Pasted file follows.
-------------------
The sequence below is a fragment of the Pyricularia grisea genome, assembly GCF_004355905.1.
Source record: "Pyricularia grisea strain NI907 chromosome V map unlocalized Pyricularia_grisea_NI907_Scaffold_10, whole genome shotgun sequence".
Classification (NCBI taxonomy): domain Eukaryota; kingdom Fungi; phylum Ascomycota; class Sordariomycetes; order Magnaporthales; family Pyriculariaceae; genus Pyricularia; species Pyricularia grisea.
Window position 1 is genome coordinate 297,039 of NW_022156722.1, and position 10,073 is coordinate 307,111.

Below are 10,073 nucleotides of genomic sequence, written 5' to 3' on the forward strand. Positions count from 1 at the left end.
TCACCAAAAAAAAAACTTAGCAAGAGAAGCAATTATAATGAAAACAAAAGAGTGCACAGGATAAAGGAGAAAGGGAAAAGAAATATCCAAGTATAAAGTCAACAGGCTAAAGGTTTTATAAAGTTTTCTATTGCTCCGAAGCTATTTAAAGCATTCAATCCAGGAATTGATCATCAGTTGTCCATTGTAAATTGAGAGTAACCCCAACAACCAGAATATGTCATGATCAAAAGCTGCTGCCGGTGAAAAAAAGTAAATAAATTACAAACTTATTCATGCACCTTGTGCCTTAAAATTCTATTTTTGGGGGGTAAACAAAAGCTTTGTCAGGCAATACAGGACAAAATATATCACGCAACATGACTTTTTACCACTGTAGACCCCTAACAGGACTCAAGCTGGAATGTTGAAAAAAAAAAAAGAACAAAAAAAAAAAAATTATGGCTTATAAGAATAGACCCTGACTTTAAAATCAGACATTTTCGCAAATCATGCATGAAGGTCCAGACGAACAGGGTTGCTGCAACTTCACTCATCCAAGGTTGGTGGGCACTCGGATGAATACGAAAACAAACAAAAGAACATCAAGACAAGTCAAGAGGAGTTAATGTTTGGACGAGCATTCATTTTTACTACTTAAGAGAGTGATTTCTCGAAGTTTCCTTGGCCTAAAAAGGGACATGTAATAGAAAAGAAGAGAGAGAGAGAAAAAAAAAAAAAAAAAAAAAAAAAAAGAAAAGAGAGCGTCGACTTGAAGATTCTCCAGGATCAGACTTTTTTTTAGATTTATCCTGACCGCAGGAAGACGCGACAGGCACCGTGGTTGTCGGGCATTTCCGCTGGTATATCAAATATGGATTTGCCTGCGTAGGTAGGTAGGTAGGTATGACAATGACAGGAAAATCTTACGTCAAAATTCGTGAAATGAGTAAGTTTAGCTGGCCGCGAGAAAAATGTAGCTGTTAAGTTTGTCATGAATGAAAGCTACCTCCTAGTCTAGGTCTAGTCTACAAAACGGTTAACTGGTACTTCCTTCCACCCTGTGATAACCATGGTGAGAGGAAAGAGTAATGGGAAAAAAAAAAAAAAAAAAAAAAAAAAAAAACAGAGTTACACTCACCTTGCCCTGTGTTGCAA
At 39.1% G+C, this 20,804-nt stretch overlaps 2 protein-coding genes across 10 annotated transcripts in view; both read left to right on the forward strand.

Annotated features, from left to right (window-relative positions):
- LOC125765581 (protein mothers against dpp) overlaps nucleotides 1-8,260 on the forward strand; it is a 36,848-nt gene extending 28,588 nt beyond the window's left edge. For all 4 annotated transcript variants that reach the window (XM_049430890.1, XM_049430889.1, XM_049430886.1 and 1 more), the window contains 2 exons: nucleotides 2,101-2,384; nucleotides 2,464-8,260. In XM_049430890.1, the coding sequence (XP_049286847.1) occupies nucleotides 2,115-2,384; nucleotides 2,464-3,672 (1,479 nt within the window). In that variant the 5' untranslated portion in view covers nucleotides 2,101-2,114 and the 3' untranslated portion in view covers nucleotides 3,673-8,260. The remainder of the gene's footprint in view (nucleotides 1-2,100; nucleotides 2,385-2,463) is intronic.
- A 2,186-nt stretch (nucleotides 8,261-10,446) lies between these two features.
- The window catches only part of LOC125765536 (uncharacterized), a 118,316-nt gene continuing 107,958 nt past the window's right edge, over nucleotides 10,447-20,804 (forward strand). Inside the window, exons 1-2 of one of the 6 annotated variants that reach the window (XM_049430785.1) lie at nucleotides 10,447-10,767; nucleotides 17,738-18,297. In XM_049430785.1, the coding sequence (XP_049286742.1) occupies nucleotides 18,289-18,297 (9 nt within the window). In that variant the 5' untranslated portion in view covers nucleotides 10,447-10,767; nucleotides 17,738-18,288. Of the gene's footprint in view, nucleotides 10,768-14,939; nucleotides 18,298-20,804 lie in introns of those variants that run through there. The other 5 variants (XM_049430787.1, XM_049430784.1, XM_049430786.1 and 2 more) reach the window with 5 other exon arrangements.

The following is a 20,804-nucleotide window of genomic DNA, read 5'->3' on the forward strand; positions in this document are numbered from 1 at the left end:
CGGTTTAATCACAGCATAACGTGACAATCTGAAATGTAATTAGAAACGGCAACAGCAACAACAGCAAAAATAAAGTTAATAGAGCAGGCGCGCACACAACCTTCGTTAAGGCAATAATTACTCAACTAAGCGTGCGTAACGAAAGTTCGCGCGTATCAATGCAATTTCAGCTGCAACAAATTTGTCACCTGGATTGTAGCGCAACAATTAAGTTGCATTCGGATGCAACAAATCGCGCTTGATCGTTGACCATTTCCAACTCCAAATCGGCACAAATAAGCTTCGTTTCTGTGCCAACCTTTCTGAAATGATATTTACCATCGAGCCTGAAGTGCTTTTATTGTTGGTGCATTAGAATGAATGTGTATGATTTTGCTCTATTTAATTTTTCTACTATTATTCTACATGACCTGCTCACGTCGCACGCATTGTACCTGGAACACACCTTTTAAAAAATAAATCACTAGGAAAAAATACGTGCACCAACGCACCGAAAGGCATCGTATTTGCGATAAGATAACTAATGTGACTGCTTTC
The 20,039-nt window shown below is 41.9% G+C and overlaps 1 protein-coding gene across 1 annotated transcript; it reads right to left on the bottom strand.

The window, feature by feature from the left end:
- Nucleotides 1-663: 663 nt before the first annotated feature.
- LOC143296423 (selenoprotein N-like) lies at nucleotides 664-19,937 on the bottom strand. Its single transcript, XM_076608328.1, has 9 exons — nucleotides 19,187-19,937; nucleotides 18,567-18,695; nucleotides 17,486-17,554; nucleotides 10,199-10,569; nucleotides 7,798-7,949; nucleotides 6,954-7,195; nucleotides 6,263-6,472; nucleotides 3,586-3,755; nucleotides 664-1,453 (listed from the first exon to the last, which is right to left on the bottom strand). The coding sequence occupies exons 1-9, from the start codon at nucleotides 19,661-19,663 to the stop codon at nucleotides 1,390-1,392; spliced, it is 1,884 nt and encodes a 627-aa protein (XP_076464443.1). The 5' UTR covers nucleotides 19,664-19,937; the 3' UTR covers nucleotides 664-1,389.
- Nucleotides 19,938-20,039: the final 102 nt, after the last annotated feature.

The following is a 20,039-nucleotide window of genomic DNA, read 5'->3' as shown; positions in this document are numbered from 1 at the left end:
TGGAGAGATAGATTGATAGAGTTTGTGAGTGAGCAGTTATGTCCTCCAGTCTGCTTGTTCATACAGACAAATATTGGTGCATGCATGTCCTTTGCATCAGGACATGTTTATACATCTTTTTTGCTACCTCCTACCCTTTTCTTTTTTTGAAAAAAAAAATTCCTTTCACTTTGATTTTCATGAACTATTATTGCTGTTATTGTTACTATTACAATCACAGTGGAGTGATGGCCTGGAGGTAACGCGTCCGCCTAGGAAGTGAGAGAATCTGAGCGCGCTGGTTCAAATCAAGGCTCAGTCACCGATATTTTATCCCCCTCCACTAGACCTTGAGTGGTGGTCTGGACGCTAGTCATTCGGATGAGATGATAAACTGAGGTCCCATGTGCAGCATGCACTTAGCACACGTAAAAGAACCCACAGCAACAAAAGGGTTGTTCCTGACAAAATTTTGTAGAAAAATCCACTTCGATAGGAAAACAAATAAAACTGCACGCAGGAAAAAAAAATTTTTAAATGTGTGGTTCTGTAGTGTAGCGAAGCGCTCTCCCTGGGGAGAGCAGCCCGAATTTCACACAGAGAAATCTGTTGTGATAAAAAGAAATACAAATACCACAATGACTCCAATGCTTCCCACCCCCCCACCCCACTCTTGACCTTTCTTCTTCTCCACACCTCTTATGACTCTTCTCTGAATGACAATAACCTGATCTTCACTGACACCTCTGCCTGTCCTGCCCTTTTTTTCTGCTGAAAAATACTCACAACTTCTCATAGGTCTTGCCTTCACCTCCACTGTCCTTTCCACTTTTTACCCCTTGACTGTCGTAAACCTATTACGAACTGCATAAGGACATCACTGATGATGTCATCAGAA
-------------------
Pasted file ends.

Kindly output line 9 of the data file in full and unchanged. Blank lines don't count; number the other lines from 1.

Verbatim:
- LOC125765581 (protein mothers against dpp) overlaps nucleotides 1-8,260 on the forward strand; it is a 36,848-nt gene extending 28,588 nt beyond the window's left edge. For all 4 annotated transcript variants that reach the window (XM_049430890.1, XM_049430889.1, XM_049430886.1 and 1 more), the window contains 2 exons: nucleotides 2,101-2,384; nucleotides 2,464-8,260. In XM_049430890.1, the coding sequence (XP_049286847.1) occupies nucleotides 2,115-2,384; nucleotides 2,464-3,672 (1,479 nt within the window). In that variant the 5' untranslated portion in view covers nucleotides 2,101-2,114 and the 3' untranslated portion in view covers nucleotides 3,673-8,260. The remainder of the gene's footprint in view (nucleotides 1-2,100; nucleotides 2,385-2,463) is intronic.